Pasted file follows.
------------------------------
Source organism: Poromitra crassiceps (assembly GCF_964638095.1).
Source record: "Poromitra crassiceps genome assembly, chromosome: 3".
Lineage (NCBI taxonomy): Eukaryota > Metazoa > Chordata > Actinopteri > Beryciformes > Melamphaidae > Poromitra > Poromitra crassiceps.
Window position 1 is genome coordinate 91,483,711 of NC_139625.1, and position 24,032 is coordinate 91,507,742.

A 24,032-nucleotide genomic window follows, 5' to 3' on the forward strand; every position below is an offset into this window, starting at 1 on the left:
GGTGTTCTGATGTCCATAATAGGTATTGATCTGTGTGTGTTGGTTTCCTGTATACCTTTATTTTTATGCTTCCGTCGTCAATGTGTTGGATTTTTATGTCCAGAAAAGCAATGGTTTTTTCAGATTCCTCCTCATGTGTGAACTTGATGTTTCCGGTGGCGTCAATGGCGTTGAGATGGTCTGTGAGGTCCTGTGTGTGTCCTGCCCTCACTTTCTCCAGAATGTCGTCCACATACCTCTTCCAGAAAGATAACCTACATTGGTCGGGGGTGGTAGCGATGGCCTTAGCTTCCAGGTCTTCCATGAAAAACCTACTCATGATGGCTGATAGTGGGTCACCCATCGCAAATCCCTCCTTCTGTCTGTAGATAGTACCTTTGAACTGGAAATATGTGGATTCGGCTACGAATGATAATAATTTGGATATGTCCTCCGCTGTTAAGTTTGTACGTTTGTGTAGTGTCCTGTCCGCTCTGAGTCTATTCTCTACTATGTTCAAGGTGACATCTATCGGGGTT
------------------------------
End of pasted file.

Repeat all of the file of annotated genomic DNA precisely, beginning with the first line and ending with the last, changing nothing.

Source organism: Poromitra crassiceps (assembly GCF_964638095.1).
Source record: "Poromitra crassiceps genome assembly, chromosome: 3".
Lineage (NCBI taxonomy): Eukaryota > Metazoa > Chordata > Actinopteri > Beryciformes > Melamphaidae > Poromitra > Poromitra crassiceps.
Window position 1 is genome coordinate 91,483,711 of NC_139625.1, and position 24,032 is coordinate 91,507,742.

A 24,032-nucleotide genomic window follows, 5' to 3' on the forward strand; every position below is an offset into this window, starting at 1 on the left:
GGTGTTCTGATGTCCATAATAGGTATTGATCTGTGTGTGTTGGTTTCCTGTATACCTTTATTTTTATGCTTCCGTCGTCAATGTGTTGGATTTTTATGTCCAGAAAAGCAATGGTTTTTTCAGATTCCTCCTCATGTGTGAACTTGATGTTTCCGGTGGCGTCAATGGCGTTGAGATGGTCTGTGAGGTCCTGTGTGTGTCCTGCCCTCACTTTCTCCAGAATGTCGTCCACATACCTCTTCCAGAAAGATAACCTACATTGGTCGGGGGTGGTAGCGATGGCCTTAGCTTCCAGGTCTTCCATGAAAAACCTACTCATGATGGCTGATAGTGGGTCACCCATCGCAAATCCCTCCTTCTGTCTGTAGATAGTACCTTTGAACTGGAAATATGTGGATTCGGCTACGAATGATAATAATTTGGATATGTCCTCCGCTGTTAAGTTTGTACGTTTGTGTAGTGTCCTGTCCGCTCTGAGTCTATTCTCTACTATGTTCAAGGTGACATCTATCGGGGTT